Twenty years have passed since twelve students and one teacher were murdered by two students at Columbine High School in Littleton, Colorado. It seems that the word ‘Columbine’ is so infamous that is requires no explanation. Arguably, there were school shootings prior to the 1999 attack at Columbine High School that were just as shocking: for instance, the Westside Middle School attack in 1998 perpetrated by students aged eleven and thirteen years old. Over the past two decades since Columbine, there have been numerous horrendous school shootings, including ones at Sandy Hook Elementary School and Parkland High School. There have also been mass shooting incidents with a higher death tool such as the Pulse Nightclub massacre and the Las Vegas Strip shooting. None of these, however, have ever quite had the impact of Columbine.
There are a number of reasons for this. Columbine is so infamous. To start with, the news coverage was different to previous school shootings. Broadcast news stations showed footage from the scene of the attack as it unfolded, documenting schoolchildren leaving the school, SWAT teams storming the building and those who had been shot escaping. In one notable example, footage captured a student who had been shot jumped out the window of the library. After the shooting, Columbine continued to generate interest in the news. Debates unfolded about school violence and culture, Gothic culture, bullying, violence in films and mental health. The shooting at Columbine High School was the top news story of 1999, with 68% of viewers claiming they were following it ‘very closely.’ (1)
Columbine also had a notable impact on policy debates. There was strong criticism of the law enforcement response to the attack; additionally, gaps in the existing in emergency management plan for the school were highlighted. This led to changes in emergency management planning across the United States and law enforcement tactics for these types of shooting incidents. Measures to report threats such as the hotline Safe2Tell were set up to. Security measures like metal detectors were also installed in schools throughout the United States. Despite it giving salience to the issue of youth gun violence, gun legislative responses to Columbine were modest in nature. Age restrictions and child safety requirements on firearms were passed in a handful of states. The background checks system was tightened in Oregon and Colorado, the state in which Columbine occurred. There was no action at the federal action, with the policies of the Clinton administration failing to make it through Congress. Twenty years on, Tom Mauser, one of the parents of a victim of the Columbine shooting, is still campaigning for tighter gun laws, wearing the shoes his son, Daniel, died in. (2)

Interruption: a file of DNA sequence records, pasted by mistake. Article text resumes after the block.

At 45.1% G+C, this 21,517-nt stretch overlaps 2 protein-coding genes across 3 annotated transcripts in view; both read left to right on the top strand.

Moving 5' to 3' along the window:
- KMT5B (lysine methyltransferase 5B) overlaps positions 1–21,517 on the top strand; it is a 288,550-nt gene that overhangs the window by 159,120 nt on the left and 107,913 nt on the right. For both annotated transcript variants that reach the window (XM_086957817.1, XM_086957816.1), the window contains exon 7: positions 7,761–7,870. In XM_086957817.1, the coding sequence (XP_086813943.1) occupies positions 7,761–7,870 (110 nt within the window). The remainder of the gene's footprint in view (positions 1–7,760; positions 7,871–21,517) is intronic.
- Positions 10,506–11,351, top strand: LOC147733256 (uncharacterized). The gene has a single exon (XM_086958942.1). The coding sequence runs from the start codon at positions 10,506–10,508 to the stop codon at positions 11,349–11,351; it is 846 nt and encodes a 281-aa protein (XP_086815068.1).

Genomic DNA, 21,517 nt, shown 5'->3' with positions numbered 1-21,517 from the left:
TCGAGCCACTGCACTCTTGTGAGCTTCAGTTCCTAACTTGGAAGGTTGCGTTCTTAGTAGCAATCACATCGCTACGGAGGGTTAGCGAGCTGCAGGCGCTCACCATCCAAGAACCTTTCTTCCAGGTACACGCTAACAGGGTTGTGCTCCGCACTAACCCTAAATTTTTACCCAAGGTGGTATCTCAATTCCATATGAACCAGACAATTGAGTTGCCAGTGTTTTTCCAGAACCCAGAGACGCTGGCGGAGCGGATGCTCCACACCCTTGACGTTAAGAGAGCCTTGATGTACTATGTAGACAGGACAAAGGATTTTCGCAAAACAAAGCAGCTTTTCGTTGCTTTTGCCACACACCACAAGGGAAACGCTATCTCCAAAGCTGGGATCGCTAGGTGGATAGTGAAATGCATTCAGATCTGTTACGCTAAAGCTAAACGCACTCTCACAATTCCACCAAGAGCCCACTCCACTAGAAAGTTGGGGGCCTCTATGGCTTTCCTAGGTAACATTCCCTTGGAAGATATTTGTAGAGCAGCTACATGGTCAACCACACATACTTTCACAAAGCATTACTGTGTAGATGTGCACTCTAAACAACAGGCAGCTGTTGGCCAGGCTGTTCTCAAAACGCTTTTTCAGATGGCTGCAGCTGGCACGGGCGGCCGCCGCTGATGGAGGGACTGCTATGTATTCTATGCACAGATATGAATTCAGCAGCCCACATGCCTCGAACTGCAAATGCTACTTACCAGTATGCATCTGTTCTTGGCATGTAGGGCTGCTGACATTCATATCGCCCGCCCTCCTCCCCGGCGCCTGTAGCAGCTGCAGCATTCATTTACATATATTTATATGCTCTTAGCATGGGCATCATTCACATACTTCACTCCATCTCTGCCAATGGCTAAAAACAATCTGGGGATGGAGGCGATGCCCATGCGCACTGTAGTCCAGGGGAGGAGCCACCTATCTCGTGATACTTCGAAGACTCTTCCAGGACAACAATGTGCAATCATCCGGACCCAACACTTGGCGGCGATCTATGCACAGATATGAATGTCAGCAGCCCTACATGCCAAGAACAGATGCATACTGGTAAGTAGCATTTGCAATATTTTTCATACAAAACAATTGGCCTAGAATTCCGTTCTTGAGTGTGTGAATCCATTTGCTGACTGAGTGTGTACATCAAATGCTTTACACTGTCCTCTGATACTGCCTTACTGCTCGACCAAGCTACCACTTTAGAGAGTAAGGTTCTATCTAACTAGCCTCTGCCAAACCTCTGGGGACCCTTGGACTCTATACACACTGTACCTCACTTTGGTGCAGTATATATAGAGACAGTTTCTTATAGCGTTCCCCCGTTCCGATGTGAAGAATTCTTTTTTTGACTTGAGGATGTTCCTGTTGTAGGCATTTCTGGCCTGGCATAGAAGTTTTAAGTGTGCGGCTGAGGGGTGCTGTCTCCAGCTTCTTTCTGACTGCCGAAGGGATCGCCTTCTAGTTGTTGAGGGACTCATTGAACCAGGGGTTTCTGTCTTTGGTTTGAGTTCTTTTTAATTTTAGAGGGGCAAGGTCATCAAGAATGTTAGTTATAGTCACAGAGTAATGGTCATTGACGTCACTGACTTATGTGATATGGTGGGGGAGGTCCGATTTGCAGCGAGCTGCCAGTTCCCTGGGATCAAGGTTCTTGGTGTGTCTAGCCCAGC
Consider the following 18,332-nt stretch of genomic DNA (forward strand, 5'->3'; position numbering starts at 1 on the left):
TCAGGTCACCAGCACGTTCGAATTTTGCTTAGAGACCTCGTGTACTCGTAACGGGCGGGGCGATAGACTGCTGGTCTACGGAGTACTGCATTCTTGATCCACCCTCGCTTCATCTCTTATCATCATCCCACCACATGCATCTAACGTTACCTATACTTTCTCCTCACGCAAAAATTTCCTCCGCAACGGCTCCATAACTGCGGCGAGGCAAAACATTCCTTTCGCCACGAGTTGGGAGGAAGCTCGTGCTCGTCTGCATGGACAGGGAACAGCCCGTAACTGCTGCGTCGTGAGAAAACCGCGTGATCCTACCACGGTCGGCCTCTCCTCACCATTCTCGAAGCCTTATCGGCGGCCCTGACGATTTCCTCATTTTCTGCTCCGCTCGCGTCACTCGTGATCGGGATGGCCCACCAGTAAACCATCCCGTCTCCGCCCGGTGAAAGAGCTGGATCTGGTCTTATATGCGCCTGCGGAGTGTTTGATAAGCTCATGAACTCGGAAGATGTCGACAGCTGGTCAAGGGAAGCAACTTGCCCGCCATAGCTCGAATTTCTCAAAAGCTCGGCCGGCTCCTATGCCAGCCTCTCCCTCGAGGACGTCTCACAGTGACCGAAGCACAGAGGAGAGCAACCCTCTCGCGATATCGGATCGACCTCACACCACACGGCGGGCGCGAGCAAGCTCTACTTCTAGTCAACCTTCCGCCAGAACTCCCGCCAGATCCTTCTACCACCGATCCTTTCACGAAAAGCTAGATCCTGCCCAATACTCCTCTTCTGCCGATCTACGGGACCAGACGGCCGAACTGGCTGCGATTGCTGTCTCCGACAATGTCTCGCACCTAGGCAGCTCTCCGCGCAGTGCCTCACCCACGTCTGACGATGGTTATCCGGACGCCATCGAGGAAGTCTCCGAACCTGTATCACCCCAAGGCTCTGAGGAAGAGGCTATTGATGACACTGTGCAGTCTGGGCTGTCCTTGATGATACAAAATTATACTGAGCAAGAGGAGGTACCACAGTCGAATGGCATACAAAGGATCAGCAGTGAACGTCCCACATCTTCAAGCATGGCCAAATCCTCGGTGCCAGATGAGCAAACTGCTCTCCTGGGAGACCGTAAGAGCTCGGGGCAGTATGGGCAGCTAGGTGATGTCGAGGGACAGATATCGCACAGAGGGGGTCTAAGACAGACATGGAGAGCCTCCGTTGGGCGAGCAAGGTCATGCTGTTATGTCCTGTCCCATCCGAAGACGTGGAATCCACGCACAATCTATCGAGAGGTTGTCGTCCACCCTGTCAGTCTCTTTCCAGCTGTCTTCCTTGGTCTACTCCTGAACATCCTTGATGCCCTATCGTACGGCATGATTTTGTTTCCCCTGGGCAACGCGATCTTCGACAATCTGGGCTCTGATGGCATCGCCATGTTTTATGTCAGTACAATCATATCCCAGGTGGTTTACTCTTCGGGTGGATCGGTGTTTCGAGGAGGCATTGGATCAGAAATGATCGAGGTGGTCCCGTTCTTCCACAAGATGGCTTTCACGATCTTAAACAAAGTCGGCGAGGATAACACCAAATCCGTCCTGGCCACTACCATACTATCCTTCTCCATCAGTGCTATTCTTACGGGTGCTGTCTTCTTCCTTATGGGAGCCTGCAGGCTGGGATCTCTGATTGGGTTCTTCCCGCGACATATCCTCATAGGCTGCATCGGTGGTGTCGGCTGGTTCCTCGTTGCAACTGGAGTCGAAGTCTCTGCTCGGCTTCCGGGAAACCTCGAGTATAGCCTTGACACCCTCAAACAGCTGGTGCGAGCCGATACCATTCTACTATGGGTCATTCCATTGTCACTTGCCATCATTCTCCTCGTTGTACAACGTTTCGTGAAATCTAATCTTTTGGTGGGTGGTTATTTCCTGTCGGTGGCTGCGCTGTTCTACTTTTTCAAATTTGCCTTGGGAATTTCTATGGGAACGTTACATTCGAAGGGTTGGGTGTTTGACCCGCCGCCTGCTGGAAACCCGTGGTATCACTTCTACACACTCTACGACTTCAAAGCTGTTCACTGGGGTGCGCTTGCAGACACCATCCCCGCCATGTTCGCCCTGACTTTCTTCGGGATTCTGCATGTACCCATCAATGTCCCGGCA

Unfortunately, Columbine also appears to have motivated school shootings that have occurred in the past two decades. It is claimed to have inspired seventy-four ‘copycat’ plots, twenty-one of which actually became mass shootings in schools and other locations. (3) Furthermore, in a compiled list of school shootings from 1999-2007, seven out of nine in the United States and six out of eleven occurring elsewhere in the world referenced the Columbine incident. (4) Some of the other more noteworthy attacks like the shootings at Virginia Tech University in 2007 and Sandy Hook Elementary School in 2012 have involved perpetrators who were interested in the Columbine perpetrators. Thwarted school shooting plots, such as one at Radnor High School devised by a female student, have involved individuals fascinated with the Columbine perpetrators. There was even a threat made against Columbine High School itself this week, made by a female perpetrator who was said to be ‘obsessed’ with the Columbine incident. (5) It appears that the Columbine shooters have become somewhat of a role model for the disenfranchised.
Lessons have been learned from this incident. Policies have been changed. Sadly, further attacks have been inspired by this attack. On the twentieth anniversary of the Columbine shooting, the most important thing is to remember the victims and their families, the survivors and all others affected by the attack. The bravery and dedication showed by those impacted by Columbine is commendable. As said by then-President Clinton “Columbine was a momentous event in the history of our country…Even in the midst of tragedy, we’ve seen the best, the best there is to see about our nation and about human nature.”
[This blog post was written for the twentieth anniversary of the Columbine attack. It was written based on previous research conducted by the researcher relating to school shootings. Regular blog posts will resume in summer 2019.]
(1) Pew Research Center (1999) “Columbine Shooting Biggest News Draw of 1999.’”http://www.people-press.org/1999/12/28/columbine-shooting-biggest-news-draw-of-1999/
(2) Christopher Bucktin. (2019) ‘Dad of Columbine shooting victim wears shoes his son died in as he fights gun laws.’ The Mirror, 13th April. https://www.mirror.co.uk/news/uk-news/dad-columbine-shooting-wears-shoes-14308219
(3) Follman, Mark. 2015. “Inside the Race to Stop the Next Mass Shooter.” Mother Jones November/December edition. http://www.motherjones.com/politics/2015/09/mass-shootings-threat-assessment-shooter-fbi-columbine
(4) Larkin, Ralph W. 2009. “The Columbine Legacy: Rampage Shootings as Political Acts.” American Behavioural Scientist 52: 1309-1326.
(5) BBC News. (2019) “Denver schools close as FBI hunt ‘Columbine-obsessed’ woman.” 17th April. https://www.bbc.co.uk/news/world-us-canada-47959374